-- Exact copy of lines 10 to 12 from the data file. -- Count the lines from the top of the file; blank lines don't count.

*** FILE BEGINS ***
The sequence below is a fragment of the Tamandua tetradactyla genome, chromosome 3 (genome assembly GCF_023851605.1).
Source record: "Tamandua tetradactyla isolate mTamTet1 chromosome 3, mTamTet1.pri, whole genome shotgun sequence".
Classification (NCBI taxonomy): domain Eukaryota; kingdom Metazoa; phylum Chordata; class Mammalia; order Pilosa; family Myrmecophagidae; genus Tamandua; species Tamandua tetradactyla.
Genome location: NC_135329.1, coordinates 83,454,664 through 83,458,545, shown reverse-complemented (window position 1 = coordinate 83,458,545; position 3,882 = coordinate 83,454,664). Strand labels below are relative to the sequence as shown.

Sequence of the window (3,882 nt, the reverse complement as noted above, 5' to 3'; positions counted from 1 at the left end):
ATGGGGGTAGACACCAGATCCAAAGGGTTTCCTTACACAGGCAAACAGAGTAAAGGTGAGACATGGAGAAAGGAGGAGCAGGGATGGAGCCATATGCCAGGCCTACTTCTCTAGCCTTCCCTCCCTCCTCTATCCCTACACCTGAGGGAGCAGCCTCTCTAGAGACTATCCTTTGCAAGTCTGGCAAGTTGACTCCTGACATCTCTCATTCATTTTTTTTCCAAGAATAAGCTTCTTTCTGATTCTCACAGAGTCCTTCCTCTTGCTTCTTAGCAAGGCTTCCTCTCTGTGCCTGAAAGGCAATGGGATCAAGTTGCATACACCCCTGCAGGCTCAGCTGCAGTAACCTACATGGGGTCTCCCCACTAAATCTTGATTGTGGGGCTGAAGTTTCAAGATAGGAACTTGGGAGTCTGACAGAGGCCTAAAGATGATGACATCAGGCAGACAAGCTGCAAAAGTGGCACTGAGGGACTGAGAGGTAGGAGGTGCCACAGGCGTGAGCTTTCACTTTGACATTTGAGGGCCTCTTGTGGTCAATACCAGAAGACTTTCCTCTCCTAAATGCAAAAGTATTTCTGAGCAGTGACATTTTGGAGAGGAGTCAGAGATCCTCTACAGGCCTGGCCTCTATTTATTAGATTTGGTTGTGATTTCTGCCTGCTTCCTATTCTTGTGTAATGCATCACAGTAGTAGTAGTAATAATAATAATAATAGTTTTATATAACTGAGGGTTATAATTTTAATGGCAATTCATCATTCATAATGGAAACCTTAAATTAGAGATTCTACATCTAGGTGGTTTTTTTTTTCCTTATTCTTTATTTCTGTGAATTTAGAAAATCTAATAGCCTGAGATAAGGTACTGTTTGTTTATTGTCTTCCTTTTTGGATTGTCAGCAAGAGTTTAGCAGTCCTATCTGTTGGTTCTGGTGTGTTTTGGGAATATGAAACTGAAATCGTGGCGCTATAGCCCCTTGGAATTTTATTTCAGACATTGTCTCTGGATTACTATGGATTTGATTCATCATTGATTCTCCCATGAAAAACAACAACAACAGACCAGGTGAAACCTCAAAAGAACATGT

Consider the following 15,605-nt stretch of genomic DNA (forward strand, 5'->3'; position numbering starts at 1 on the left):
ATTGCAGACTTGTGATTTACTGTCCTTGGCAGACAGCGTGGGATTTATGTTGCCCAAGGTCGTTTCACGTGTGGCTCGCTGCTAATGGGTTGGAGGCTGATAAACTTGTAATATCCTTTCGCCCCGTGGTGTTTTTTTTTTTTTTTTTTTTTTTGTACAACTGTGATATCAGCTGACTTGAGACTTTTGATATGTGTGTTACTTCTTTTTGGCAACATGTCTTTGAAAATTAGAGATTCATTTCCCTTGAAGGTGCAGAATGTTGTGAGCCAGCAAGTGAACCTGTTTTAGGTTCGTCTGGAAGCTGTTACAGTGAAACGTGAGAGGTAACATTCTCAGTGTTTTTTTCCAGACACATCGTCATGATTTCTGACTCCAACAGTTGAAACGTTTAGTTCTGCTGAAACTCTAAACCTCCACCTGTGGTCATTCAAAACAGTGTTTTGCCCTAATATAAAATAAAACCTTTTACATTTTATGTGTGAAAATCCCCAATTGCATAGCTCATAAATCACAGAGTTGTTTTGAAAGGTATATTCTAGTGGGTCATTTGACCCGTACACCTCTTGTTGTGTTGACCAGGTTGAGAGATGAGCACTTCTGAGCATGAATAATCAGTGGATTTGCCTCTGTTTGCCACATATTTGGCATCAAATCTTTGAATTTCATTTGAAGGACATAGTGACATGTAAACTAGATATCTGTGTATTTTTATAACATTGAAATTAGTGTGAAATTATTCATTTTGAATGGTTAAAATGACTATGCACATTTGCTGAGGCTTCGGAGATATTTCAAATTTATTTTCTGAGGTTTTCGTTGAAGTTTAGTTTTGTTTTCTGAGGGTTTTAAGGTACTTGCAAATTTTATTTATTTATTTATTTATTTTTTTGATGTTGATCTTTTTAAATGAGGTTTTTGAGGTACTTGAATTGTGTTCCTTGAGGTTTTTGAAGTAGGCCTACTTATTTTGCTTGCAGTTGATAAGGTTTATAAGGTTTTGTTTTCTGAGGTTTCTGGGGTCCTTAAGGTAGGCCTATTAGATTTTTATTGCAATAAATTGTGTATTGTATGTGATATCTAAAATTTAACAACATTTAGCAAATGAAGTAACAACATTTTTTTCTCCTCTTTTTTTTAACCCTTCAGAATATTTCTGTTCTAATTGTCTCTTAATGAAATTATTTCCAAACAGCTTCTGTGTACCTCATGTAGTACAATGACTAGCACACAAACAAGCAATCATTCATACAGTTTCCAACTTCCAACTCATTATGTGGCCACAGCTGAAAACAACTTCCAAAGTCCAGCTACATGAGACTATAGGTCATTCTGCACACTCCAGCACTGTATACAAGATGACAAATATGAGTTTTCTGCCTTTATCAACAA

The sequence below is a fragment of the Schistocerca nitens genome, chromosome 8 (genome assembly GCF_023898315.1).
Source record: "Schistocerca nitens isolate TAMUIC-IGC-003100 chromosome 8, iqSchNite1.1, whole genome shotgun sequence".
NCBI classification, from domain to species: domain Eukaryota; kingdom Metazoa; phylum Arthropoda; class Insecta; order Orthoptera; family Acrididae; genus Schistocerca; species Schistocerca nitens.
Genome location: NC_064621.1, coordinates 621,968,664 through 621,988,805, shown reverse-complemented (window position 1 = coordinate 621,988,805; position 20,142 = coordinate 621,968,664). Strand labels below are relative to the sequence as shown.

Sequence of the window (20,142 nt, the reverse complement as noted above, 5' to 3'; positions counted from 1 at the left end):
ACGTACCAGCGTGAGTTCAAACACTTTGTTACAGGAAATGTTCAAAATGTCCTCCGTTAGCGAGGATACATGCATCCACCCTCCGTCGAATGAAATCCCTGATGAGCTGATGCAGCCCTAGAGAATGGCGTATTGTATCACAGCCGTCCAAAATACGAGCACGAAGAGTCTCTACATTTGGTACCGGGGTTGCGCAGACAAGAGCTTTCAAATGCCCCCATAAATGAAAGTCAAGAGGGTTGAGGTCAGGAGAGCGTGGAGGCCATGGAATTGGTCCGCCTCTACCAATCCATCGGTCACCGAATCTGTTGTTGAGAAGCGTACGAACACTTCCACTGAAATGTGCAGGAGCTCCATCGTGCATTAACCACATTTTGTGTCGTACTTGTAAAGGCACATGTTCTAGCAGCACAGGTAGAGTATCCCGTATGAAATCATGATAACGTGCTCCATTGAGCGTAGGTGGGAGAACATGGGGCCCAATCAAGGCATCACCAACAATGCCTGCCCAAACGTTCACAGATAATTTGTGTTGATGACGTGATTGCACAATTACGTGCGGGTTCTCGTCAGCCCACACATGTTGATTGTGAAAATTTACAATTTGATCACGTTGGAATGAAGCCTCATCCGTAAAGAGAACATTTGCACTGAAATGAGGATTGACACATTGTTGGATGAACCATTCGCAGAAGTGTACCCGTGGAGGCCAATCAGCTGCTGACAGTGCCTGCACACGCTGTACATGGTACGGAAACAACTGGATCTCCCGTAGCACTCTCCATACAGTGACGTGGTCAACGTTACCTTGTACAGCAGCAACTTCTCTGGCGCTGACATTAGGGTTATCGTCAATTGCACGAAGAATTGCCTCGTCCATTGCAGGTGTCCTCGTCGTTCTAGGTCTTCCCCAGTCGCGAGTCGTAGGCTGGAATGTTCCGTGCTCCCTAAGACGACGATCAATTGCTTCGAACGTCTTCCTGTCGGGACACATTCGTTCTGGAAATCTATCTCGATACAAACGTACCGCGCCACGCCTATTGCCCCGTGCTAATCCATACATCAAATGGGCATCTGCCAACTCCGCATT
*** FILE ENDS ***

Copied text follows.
Source record: "Schistocerca nitens isolate TAMUIC-IGC-003100 chromosome 8, iqSchNite1.1, whole genome shotgun sequence".
NCBI classification, from domain to species: domain Eukaryota; kingdom Metazoa; phylum Arthropoda; class Insecta; order Orthoptera; family Acrididae; genus Schistocerca; species Schistocerca nitens.
Genome location: NC_064621.1, coordinates 621,968,664 through 621,988,805, shown reverse-complemented (window position 1 = coordinate 621,988,805; position 20,142 = coordinate 621,968,664). Strand labels below are relative to the sequence as shown.